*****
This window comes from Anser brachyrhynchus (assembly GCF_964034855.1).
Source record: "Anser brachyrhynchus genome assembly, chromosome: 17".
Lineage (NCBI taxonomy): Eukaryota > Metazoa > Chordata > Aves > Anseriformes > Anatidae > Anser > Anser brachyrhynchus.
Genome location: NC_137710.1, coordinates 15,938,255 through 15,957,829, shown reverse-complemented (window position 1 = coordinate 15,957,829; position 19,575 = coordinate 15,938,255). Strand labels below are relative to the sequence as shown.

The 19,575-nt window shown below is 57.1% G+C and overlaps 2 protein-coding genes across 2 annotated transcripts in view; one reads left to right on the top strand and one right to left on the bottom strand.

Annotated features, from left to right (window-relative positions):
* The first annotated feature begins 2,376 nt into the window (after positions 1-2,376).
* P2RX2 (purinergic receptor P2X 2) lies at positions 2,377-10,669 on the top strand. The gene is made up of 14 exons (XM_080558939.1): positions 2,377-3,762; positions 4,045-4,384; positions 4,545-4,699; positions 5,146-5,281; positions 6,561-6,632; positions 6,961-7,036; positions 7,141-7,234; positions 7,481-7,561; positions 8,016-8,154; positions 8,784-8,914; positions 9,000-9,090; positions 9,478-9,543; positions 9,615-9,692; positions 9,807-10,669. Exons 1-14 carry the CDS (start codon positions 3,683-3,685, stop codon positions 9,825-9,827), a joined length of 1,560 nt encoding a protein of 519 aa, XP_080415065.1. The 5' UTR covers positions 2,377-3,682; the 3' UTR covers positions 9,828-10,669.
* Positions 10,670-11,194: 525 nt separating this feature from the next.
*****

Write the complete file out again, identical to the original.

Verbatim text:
This window comes from Anser brachyrhynchus (assembly GCF_964034855.1).
Source record: "Anser brachyrhynchus genome assembly, chromosome: 17".
Lineage (NCBI taxonomy): Eukaryota > Metazoa > Chordata > Aves > Anseriformes > Anatidae > Anser > Anser brachyrhynchus.
Genome location: NC_137710.1, coordinates 15,938,255 through 15,957,829, shown reverse-complemented (window position 1 = coordinate 15,957,829; position 19,575 = coordinate 15,938,255). Strand labels below are relative to the sequence as shown.

The 19,575-nt window shown below is 57.1% G+C and overlaps 2 protein-coding genes across 2 annotated transcripts in view; one reads left to right on the top strand and one right to left on the bottom strand.

Annotated features, from left to right (window-relative positions):
* The first annotated feature begins 2,376 nt into the window (after positions 1-2,376).
* P2RX2 (purinergic receptor P2X 2) lies at positions 2,377-10,669 on the top strand. The gene is made up of 14 exons (XM_080558939.1): positions 2,377-3,762; positions 4,045-4,384; positions 4,545-4,699; positions 5,146-5,281; positions 6,561-6,632; positions 6,961-7,036; positions 7,141-7,234; positions 7,481-7,561; positions 8,016-8,154; positions 8,784-8,914; positions 9,000-9,090; positions 9,478-9,543; positions 9,615-9,692; positions 9,807-10,669. Exons 1-14 carry the CDS (start codon positions 3,683-3,685, stop codon positions 9,825-9,827), a joined length of 1,560 nt encoding a protein of 519 aa, XP_080415065.1. The 5' UTR covers positions 2,377-3,682; the 3' UTR covers positions 9,828-10,669.
* Positions 10,670-11,194: 525 nt separating this feature from the next.